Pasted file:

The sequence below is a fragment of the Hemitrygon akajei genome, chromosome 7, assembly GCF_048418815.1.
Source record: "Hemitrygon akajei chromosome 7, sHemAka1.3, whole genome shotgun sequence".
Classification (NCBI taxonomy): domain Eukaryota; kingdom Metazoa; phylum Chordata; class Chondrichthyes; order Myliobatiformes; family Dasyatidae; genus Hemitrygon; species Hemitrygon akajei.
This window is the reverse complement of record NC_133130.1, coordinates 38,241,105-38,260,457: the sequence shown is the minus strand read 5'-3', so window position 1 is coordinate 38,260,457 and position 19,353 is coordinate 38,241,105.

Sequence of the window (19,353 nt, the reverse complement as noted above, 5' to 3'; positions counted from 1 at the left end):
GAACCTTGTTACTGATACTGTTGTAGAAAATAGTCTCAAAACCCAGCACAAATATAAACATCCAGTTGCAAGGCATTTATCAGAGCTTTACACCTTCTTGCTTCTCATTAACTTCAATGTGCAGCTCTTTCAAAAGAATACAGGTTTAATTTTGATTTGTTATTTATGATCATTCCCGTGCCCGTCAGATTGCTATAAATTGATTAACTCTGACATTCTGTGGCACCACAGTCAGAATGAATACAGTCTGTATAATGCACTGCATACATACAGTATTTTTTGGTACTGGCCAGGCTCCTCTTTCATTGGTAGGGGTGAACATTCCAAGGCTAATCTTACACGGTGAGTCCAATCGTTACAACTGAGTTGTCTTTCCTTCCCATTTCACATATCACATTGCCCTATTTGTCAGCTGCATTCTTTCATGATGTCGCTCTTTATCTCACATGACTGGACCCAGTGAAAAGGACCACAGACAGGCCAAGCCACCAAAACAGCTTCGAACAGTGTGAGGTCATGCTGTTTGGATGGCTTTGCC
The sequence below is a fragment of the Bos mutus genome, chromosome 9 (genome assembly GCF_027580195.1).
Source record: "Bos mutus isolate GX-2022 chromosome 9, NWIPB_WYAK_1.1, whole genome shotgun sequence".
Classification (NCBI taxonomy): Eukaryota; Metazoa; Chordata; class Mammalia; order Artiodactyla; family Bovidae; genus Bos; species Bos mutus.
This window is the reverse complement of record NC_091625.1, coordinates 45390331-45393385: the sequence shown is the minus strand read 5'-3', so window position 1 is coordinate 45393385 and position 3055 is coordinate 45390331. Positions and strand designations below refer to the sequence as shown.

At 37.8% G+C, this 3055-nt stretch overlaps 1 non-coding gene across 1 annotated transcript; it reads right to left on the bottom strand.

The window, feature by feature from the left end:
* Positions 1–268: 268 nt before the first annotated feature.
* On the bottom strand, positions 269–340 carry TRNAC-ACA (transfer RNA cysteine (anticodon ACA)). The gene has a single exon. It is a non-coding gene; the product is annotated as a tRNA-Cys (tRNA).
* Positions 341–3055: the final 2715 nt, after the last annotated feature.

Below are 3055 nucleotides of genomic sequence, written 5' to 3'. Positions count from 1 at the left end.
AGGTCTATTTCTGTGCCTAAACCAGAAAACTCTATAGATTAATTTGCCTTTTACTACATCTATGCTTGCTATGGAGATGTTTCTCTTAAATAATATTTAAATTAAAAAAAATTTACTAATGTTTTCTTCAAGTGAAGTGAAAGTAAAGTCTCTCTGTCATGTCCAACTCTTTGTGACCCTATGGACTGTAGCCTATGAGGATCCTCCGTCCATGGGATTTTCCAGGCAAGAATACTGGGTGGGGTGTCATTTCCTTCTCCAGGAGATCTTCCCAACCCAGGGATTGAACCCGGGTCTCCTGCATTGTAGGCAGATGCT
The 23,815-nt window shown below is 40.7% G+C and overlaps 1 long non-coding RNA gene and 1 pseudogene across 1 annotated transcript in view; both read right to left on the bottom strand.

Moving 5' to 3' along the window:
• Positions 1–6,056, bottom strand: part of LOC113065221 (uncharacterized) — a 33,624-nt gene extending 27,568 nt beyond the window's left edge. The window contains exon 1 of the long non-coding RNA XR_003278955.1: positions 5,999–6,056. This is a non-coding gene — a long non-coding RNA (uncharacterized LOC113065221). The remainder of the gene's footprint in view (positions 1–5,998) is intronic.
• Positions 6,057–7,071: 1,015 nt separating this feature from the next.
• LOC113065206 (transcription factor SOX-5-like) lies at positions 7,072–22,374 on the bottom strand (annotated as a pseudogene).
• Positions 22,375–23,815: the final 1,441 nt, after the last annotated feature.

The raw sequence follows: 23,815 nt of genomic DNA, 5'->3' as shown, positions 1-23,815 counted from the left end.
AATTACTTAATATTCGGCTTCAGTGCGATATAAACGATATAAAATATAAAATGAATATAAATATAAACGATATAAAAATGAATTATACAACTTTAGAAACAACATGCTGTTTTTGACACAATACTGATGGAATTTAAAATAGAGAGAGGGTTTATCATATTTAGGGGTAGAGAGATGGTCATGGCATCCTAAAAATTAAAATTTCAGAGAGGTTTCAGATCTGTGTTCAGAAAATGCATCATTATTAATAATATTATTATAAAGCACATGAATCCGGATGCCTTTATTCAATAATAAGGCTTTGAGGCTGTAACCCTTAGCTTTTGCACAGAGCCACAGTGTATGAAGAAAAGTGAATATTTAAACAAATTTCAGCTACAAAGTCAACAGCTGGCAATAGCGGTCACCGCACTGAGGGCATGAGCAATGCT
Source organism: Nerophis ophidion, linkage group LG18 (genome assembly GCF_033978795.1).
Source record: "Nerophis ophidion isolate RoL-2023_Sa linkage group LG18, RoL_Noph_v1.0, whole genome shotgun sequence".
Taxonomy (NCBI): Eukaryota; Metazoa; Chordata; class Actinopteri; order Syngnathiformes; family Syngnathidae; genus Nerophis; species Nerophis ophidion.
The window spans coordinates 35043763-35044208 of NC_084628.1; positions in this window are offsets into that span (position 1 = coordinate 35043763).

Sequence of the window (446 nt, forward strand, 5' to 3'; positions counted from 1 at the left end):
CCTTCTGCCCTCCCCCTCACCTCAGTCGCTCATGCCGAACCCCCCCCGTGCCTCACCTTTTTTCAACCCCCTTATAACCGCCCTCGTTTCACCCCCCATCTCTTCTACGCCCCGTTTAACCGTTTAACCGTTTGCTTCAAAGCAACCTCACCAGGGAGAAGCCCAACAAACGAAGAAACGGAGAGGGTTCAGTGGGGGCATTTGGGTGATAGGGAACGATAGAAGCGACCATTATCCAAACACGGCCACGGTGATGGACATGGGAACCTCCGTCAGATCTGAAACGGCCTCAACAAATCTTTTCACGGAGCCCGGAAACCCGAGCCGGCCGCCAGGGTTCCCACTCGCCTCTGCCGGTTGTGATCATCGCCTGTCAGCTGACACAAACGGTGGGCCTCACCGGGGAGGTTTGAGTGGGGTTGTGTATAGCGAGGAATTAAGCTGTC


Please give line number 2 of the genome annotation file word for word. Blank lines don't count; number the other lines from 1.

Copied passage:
Source record: "Hemitrygon akajei chromosome 7, sHemAka1.3, whole genome shotgun sequence".